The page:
Junior Ganymede
We endeavor to give satisfaction

Seeing one’s face in an unflattering mirror

January 27th, 2014 by Vader

An apparatchik may be defined as a person who doesn’t mind how long a meeting goes on unless he has another meeting to attend.

–Ted Dalrymple

Back when I was relatively new to the Church, I was recklessly called* to a position of some significance in my unit.  And a curious thing happened: I found I loved attending Priesthood Executive Committee and Stake Leadership Training and all the other myriad meetings with which the Church seeks to make us of one heart and mind.

The Church is not wrong to do so. But there is something a little off when any of us get to enjoying the meetings too much. They are intended as a springboard, not a hammock.

At one point, I pointed out that we were not holding one of the meetings mentioned in the Handbook. (Perhaps not coincidentally, it was one where the Handbook gave my calling pride of place.) The relief society president pronounced yet another meeting the last thing we needed, and that was that. Looking back on it now, I feel something akin to Fremdschämen for my former self.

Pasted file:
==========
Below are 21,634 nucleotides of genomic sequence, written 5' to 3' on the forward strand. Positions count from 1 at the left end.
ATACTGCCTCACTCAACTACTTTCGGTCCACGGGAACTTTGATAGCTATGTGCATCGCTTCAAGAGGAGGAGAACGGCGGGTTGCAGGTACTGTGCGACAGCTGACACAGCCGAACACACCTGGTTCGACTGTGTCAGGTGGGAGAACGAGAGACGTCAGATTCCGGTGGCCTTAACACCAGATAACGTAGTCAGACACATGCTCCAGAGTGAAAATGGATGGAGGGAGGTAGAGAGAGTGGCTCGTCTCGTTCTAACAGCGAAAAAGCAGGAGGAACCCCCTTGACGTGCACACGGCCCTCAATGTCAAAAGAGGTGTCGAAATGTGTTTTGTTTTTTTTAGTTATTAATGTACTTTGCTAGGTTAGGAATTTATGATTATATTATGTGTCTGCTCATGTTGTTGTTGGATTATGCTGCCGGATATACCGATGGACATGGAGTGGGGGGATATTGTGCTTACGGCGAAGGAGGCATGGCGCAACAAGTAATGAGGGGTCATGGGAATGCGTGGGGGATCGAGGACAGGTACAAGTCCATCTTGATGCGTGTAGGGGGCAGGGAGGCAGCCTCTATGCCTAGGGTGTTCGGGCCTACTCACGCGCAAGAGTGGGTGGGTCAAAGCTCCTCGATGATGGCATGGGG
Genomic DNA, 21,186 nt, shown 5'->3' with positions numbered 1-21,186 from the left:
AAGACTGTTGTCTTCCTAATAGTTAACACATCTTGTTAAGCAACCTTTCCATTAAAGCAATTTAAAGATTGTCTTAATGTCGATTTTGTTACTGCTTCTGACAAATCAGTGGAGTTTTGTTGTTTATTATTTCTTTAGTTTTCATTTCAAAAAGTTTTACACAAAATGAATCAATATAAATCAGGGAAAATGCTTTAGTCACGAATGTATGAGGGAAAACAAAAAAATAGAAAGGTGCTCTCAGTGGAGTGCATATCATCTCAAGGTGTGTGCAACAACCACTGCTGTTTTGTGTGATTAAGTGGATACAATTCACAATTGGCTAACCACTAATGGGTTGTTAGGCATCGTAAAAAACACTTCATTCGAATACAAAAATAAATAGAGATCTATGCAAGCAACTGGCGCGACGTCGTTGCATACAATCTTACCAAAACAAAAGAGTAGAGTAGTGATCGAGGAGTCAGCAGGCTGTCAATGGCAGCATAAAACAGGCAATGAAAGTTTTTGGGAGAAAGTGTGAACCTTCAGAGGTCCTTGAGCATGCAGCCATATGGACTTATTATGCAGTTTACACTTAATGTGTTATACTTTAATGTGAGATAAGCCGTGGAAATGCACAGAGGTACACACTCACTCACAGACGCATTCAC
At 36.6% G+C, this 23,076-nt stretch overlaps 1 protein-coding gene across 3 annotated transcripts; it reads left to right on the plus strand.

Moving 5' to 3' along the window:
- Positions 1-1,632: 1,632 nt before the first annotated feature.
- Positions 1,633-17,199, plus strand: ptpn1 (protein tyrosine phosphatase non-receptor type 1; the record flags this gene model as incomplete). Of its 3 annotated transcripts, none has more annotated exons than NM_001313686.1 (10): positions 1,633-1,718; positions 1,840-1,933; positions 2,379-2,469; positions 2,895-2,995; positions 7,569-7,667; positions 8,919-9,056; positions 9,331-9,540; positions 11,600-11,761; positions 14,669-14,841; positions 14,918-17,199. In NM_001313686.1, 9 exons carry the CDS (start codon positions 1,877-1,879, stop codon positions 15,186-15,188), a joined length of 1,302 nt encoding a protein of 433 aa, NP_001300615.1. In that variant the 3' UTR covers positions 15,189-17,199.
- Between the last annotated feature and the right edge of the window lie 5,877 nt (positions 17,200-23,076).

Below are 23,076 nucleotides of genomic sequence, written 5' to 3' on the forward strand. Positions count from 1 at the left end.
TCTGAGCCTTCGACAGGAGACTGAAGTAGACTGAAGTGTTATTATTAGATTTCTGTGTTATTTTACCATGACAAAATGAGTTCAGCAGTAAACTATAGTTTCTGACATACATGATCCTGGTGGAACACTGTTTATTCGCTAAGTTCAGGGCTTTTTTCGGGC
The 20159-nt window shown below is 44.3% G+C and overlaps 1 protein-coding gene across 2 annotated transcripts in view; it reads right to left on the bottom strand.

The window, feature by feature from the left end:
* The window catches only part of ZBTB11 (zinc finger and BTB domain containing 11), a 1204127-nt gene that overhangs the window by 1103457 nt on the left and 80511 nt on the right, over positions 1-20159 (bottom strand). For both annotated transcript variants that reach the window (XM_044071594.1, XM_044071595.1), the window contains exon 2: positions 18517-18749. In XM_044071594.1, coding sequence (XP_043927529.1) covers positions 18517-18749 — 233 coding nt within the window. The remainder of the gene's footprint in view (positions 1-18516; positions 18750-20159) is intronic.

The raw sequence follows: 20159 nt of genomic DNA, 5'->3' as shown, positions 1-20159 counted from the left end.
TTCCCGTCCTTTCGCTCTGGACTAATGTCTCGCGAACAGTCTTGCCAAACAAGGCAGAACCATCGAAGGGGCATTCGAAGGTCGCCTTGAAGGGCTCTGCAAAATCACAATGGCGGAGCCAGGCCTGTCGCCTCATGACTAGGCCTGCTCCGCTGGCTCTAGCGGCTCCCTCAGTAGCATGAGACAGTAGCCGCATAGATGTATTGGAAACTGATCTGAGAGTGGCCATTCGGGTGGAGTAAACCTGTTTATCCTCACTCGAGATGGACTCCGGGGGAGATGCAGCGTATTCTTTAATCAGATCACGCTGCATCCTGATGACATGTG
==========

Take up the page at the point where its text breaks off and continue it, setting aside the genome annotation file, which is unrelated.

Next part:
I take scant comfort in the thought that perhaps I’ve learned a thing or two over the years.

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*Perhaps it goes without saying, but I am not suggesting the calling was not from God. Whose first important calling in the Church was not reckless? God takes unthinkable chances on us all.

Comments (4)
Filed under: Deseret Review,There are monkey-boys in the facility | Tags: , , , , ,
January 27th, 2014 13:03:25
4 comments

Adam G.
January 27, 2014

After a while, though, the novelty of being in Important Meetings wears off. Unless people are listening to you respectfully–that never gets old.

Love your last line.


Vader
January 27, 2014

I could never tell if they were listening to me respectfully, or just trying not to get Force-choked.


Bookslinger
January 27, 2014

Reminds me of the comment: “That calling had to be inspired, because it doesn’t make sense.”


Tertullian
January 27, 2014

Credo quia absurdum.

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